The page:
Monday 10 September 2018


Blog favourite, Dietrich Kalteis is back talking about his sixth book - Poughkeepsie Shuffle which drops today.....

Publication day for Poughkeepsie Shuffle - can you pitch the book to potential readers in 50 words or less please?

Publication day is September 11, 2018.

Ex-con Jeff Nichols is discontent with his used-car sales job. Not one to let past mistakes stand in the way of a good score, he gets involved with running guns. And as things spin out of control, Jeff hangs on, determined to not let anything stop him from hitting the motherlode.

What was the germ or spark for this latest offering?

The story takes place in Toronto in the mid-eighties. It’s where I grew up, and as I usually visit every year, I’m amazed at how much the city has changed since those days. Urban expansion, taller buildings springing up, with widening roadways, some that didn’t exist at all when I lived there. It’s still a great city, but, it’s sad to see some of the places l remember torn away. So, I wanted to bring some of that back, weaving in those sights and sounds of a grittier, but character-filled Toronto, the way I remember it back in those days.

The city sits across the lake from Niagara and Buffalo, with easy access to the US, making it the perfect setting for a story revolving around gun smuggling. After I read a news story a couple of years ago about a gunrunning ring that operated between upstate New York and Ontario, my story took shape. Another element that worked into it was the increasing gang violence that I remember hearing about on the radio and reading about in the papers.

Why Poughkeepsie? Do you have a connection to the city?
(Poughkeepsie is a city in New York State’s Hudson Valley. The waterfront Mid-Hudson Children’s Museum has science, art and literacy exhibits. Once a railroad bridge, the Walkway Over the Hudson has views of the Catskill Mountains and the Hudson River. It links to the Dutchess Rail Trail, a path through the Hudson Valley. North, the Home of Franklin D. Roosevelt National Historic Site includes a library and museum.)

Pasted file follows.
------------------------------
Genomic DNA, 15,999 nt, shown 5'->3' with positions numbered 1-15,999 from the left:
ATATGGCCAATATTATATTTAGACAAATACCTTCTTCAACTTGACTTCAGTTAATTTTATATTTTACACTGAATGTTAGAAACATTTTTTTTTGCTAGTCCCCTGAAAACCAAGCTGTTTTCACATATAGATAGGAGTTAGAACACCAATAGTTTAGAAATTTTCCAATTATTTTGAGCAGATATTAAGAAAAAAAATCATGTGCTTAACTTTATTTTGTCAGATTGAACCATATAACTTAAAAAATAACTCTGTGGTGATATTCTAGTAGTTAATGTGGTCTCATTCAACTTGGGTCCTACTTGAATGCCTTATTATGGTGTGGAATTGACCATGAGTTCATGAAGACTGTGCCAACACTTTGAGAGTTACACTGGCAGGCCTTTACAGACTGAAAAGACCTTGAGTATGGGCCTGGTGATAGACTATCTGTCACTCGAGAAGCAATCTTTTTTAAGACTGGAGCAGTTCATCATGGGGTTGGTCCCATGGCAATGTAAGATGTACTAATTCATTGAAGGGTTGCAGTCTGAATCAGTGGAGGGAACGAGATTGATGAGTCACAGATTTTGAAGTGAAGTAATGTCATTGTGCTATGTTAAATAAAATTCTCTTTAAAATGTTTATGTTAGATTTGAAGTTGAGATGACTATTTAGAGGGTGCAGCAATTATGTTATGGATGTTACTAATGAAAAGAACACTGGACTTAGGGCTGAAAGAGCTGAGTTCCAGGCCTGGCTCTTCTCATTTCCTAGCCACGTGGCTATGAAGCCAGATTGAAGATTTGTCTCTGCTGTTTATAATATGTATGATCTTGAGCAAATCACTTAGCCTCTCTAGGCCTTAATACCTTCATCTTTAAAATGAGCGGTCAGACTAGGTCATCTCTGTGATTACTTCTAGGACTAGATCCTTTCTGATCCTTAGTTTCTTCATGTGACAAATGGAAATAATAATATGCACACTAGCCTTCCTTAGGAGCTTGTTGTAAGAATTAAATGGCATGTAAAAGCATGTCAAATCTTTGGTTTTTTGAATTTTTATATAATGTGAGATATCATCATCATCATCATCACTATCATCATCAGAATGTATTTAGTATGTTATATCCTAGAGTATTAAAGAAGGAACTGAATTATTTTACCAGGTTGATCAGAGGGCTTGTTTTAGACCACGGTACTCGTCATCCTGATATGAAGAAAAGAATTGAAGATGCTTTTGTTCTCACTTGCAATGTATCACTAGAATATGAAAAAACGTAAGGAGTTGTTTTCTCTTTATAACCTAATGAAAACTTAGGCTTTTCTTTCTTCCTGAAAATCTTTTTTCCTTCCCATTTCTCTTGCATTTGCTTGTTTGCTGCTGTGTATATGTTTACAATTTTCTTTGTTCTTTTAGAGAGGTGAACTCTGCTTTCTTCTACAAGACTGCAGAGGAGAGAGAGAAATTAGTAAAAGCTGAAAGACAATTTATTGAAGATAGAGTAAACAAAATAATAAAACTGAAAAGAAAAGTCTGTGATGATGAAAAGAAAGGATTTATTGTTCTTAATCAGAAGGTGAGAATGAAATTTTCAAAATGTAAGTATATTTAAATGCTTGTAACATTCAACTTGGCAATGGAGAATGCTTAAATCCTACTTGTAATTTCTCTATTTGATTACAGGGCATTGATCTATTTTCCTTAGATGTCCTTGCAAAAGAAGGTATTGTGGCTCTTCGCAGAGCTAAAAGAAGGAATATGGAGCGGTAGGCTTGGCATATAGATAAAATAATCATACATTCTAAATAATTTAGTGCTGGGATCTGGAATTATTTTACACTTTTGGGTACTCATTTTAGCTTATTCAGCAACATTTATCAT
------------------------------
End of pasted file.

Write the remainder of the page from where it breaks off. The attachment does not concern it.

Poughkeepsie is this picturesque town along the Hudson River, in New York state, about a seven-hour car ride southeast from Toronto. I’ve driven through the area a number of times, and it’s a beautiful, peaceful place with a lot of history. And I thought its small size and sleepy setting offered a good fictitious base for an operation smuggling guns into Canada.

Did you take a field trip, or could you do all your research from the comfort of your own home?

A lot of it came from memory, but I did quite a bit of research too, sifting through newspaper archives, histories and photos. I relied on memory primarily for color, adding the kind of things that can’t be researched, and I researched for what lent authenticity and accuracy to the story.

The most important thing I’ve learned about research is to leave most of it out. Sometimes I turn up all these fantastic details, and I have to decide what to put in and what to toss out. There’s this fine line between making a story believable and dragging its pace with too much information.

Roughly speaking, what was the timescale from the first pen or key stroke on this one to the last tweak? Was there much tinkering or re-writing needed?

Poughkeepsie Shuffle took under a year to complete. The first draft was done in a couple of months, during which time I got to know my characters and develop the story. Then I reworked a second draft, smoothing out some scenes, deleting others, sharpening dialog and so on. After that, I did a timeline, making sure the sequence of events worked. Then I set it aside for a week or so before giving the whole thing a final polish. I don’t have a set rule as to how much time or how many drafts it takes to finish a novel, I just know when I’m done. Sometimes I nail it in three drafts, sometimes it takes four.

I'm slightly curious, as a published author was there much of a delay between you signing off on this one and it seeing the light of day? 
Presumably you're hard at work on your next one, do you find it strange back-tracking and promoting last year's child? Is it not like picking up and putting on a pair of dirty socks? 

Once accepted by my publisher, ECW Press, the book was assigned a publishing date. Then came the editing and copy editing. A cover was designed and a marketing plan was laid out. By the time the final book went to press, the better part of another year had gone by.